This study aimed to investigate safety and efficacy of silmitasertib, an oral small molecule casein kinase 2 inhibitor, plus gemcitabine and cisplatin (G+C) versus G+C in locally advanced/metastatic cholangiocarcinoma.
This work is a Phase 1b/2 study (S4-13-001). In Phase 2, patients received silmitasertib 1000 mg twice daily for 10 days with G+C on Days 1 and 8 of a 21-day cycle. Primary efficacy endpoint was progression-free survival (PFS) in the modified intent-to-treat population (defined as patients who completed at least one cycle of silmitasertib without dose interruption/reduction) from both phases (silmitasertib/G+C n = 55, G+C n = 29). The response was assessed by Response Evaluation Criteria in Solid Tumors v1.1. The median PFS was 11.2 months (95% confidence interval [CI], 7.6, 14.7) versus 5.8 months (95% CI, 3.1, not evaluable [NE]) (p = 0.0496); 10-month PFS was 56.1% (95% CI, 38.8%, 70.2%) versus 22.2% (95% CI, 1.8%, 56.7%); and median overall survival was 17.4 months (95% CI, 13.4, 25.7) versus 14.9 months (95% CI, 9.9, NE) with silmitasertib/G+C versus G+C. Overall response rate was 34.0% versus 30.8%; the disease control rate was 86.0% versus 88.5% with silmitasertib/G+C versus G+C. Almost all silmitasertib/G+C (99%) and G+C (93%) patients reported at least one treatment emergent adverse event (TEAE). The most common TEAEs (all grades) with silmitasertib/G+C versus G+C were diarrhea (70% versus 13%), nausea (59% vs. 30%), fatigue (47% vs. 47%), vomiting (39% vs. 7%), and anemia (39% vs. 30%). Twelve patients (10%) discontinued treatment because of TEAEs during the study.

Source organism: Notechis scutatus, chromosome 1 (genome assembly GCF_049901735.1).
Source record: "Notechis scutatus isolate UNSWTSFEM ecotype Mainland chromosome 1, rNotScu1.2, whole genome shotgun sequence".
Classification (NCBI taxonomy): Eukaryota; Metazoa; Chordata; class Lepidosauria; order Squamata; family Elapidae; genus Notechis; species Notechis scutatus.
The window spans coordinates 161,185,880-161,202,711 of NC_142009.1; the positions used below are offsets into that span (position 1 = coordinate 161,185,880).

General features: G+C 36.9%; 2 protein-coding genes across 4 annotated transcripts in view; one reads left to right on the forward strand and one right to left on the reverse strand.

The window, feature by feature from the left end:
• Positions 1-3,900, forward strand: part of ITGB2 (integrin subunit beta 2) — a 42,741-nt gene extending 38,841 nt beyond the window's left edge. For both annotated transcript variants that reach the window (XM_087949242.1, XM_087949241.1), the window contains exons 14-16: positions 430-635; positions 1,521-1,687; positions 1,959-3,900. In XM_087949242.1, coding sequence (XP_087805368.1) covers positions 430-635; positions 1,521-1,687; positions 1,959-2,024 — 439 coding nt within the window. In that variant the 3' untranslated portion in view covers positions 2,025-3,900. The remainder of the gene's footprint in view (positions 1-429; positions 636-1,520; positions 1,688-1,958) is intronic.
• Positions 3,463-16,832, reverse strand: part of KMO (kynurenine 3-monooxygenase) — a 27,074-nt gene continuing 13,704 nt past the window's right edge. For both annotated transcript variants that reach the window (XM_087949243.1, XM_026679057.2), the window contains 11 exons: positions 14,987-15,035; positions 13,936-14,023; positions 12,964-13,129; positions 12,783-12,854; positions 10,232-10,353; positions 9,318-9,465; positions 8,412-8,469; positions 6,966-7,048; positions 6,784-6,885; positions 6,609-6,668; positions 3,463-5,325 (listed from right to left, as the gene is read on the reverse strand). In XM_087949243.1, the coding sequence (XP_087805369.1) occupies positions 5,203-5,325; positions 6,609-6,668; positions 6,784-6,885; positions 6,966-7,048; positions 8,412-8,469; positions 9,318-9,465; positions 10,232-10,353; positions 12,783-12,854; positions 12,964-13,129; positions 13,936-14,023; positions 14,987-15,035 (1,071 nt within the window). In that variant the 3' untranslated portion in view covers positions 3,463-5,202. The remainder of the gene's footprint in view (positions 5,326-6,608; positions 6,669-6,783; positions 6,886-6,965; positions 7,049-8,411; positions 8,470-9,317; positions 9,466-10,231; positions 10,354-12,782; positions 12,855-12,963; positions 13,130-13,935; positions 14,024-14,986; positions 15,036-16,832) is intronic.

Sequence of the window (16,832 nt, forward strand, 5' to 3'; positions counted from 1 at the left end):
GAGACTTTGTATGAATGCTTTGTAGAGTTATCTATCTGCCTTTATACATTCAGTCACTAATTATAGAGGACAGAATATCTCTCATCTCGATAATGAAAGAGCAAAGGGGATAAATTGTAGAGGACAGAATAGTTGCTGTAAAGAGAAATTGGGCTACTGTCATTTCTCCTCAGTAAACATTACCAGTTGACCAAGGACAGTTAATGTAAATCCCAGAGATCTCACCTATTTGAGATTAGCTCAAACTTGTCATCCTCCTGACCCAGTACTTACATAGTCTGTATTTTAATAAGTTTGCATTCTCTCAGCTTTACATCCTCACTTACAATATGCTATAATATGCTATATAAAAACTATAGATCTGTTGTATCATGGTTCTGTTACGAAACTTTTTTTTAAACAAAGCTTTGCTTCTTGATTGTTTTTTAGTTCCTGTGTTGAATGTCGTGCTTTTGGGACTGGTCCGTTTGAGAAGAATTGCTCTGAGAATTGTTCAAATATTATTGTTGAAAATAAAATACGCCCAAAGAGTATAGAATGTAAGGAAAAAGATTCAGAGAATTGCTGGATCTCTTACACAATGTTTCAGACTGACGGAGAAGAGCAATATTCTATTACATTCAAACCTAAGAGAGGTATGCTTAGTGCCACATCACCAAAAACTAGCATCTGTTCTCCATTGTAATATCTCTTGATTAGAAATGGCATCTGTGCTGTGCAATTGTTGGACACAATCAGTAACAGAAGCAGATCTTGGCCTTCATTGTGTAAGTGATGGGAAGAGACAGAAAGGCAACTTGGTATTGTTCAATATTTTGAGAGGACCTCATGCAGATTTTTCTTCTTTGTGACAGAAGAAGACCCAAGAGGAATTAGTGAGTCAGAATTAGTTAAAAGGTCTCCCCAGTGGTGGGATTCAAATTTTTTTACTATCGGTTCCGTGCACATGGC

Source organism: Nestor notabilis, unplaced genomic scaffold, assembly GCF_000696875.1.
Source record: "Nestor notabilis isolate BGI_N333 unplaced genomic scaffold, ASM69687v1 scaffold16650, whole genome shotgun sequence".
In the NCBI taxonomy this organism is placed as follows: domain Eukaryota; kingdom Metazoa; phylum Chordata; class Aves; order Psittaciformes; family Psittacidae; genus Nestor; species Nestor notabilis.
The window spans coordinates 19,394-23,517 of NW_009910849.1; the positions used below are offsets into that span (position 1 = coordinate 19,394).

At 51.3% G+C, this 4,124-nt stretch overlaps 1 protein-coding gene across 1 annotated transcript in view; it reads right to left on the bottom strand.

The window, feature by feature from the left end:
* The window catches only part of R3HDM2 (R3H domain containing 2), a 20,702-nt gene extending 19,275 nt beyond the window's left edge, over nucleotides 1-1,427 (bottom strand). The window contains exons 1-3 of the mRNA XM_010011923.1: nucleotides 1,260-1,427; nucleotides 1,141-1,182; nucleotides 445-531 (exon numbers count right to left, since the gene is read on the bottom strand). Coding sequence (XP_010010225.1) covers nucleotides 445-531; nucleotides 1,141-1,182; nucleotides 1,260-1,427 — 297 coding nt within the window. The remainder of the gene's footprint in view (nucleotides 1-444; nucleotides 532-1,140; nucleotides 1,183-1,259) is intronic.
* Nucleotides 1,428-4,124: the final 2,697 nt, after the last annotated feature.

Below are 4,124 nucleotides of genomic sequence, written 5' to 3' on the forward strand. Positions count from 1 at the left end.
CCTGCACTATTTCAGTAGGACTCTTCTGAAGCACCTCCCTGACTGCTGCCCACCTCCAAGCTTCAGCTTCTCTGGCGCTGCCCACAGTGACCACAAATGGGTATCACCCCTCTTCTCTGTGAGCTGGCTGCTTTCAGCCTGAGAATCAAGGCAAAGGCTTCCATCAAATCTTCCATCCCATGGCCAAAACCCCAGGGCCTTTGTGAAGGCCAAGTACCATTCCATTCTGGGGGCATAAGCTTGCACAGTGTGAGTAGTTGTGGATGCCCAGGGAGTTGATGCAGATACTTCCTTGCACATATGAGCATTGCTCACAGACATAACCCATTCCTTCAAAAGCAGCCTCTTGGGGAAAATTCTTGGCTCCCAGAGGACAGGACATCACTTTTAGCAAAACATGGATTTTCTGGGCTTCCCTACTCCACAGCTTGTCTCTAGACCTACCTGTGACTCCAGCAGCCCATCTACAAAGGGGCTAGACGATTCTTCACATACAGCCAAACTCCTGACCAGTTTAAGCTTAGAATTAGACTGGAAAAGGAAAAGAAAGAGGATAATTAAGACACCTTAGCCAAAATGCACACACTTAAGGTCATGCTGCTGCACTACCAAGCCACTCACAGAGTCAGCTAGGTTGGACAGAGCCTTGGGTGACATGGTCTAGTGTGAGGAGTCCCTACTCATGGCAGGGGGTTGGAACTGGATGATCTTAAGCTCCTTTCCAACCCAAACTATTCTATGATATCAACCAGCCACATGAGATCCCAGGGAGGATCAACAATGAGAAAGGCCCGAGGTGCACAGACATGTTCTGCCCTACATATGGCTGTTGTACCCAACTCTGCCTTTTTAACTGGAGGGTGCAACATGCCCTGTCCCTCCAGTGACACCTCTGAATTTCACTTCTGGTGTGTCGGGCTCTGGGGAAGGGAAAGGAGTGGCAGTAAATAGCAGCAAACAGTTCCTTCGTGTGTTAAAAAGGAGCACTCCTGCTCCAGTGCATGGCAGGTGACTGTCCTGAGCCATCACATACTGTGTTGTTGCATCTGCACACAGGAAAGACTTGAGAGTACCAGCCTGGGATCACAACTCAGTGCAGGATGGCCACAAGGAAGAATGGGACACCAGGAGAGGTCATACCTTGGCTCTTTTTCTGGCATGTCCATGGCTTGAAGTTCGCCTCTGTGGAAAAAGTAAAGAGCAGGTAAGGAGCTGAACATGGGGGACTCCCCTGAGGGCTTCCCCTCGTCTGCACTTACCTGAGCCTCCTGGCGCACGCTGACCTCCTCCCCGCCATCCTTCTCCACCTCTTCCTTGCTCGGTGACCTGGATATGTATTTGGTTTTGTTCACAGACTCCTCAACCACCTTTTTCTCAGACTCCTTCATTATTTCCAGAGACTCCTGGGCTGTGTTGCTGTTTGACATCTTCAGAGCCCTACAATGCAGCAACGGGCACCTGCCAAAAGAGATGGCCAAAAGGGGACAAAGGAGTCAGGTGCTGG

Silmitasertib/G+C demonstrated promising preliminary evidence of efficacy for the first-line treatment of patients with locally advanced/metastatic cholangiocarcinoma.